You may have noticed that sharing and kindness is a traditional value that’s present in virtually all cultures around the world. It may not be a coincidence, though; it’s actually hardwired into our brains!
Anthropologists know that humans have been sharing resources for hundreds of thousands of years – in fact, it’s what led to the incredible population growth that made humans an endemic species! We increasingly realized that dividing resources such as food and mating opportunities helped the largest number individuals and their offspring thrive, and those that carried the tendency to cooperate thrived and grew. Over the millennia, our brains naturally developed to instinctively recognize the benefits of sharing, which helped us evolve into the social creatures we are today.
This tactical advantage wasn’t solely for basic survival – sharing with others has also been crucial for building strong social bonds within a group. When we share with others, we create a sense of trust and belonging that leads to greater cooperation and a stronger sense of community. Getting along and working together was crucial for the survival of early societies, which led to cooperative initiatives like agriculture and construction of cities.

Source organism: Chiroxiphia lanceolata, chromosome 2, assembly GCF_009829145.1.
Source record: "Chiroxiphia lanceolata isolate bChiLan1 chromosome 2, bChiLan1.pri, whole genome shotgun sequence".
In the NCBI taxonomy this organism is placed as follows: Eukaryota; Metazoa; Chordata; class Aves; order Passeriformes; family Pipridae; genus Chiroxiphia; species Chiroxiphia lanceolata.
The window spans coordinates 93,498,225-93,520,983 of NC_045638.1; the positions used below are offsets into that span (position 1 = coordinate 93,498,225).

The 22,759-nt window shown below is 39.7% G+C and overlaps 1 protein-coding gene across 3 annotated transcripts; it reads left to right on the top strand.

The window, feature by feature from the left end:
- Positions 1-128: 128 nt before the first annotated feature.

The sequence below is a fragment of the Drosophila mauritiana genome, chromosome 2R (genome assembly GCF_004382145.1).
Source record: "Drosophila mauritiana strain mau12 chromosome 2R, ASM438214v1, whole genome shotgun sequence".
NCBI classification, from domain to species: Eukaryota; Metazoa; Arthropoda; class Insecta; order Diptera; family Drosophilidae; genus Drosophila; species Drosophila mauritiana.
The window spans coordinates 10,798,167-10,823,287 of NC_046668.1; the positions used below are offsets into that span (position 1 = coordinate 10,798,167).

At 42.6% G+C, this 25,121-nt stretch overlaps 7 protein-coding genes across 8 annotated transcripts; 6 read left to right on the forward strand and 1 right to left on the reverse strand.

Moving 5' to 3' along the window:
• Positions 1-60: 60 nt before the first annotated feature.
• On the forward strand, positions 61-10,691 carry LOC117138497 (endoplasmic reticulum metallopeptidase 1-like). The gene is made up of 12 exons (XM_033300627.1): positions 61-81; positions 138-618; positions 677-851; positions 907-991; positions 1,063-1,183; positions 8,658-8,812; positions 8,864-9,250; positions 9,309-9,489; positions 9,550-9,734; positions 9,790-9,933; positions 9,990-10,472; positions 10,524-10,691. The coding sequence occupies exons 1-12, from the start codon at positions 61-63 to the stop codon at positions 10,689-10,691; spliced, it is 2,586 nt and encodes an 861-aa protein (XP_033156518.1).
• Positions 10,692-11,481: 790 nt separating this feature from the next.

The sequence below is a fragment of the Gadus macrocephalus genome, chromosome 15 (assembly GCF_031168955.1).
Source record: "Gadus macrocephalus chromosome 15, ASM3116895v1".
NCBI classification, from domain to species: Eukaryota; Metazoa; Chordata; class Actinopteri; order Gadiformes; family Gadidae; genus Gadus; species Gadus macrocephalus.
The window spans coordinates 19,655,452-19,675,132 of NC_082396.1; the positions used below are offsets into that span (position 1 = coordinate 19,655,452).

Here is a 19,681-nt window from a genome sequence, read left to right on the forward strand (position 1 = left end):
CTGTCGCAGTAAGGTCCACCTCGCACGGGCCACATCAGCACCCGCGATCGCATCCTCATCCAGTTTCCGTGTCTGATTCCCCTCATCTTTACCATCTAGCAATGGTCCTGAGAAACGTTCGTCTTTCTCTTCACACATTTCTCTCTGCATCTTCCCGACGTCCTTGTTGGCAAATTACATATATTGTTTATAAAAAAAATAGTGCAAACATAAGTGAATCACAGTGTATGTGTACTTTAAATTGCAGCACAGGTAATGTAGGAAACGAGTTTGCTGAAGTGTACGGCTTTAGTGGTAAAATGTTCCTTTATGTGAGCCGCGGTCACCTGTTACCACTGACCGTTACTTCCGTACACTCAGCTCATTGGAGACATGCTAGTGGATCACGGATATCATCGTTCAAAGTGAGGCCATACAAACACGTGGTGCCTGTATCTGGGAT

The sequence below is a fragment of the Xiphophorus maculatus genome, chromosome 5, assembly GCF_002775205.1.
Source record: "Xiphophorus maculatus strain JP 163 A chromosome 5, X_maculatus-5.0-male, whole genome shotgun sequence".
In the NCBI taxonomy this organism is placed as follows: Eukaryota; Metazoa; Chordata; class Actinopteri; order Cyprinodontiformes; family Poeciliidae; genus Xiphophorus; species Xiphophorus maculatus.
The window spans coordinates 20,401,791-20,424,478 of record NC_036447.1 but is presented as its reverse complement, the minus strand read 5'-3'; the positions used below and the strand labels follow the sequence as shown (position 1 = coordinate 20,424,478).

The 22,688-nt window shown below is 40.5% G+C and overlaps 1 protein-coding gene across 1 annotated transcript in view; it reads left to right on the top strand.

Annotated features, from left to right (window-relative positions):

While we traveled down this evolutionary path, we unintentionally developed something curious; empathy. Our ability to experience empathy and choose to be kind or generous is universal, which leads most anthropologists to believe that it develops independently of culture – it’s innate.
While evolutionary principles generally focus on survival of the self, being nudged to actively value the lives of others seems to be in our best interests as well – the brain even releases ‘happy’ hormones such as serotonin when we engage with people we empathize with and care about to encourage sharing behavior!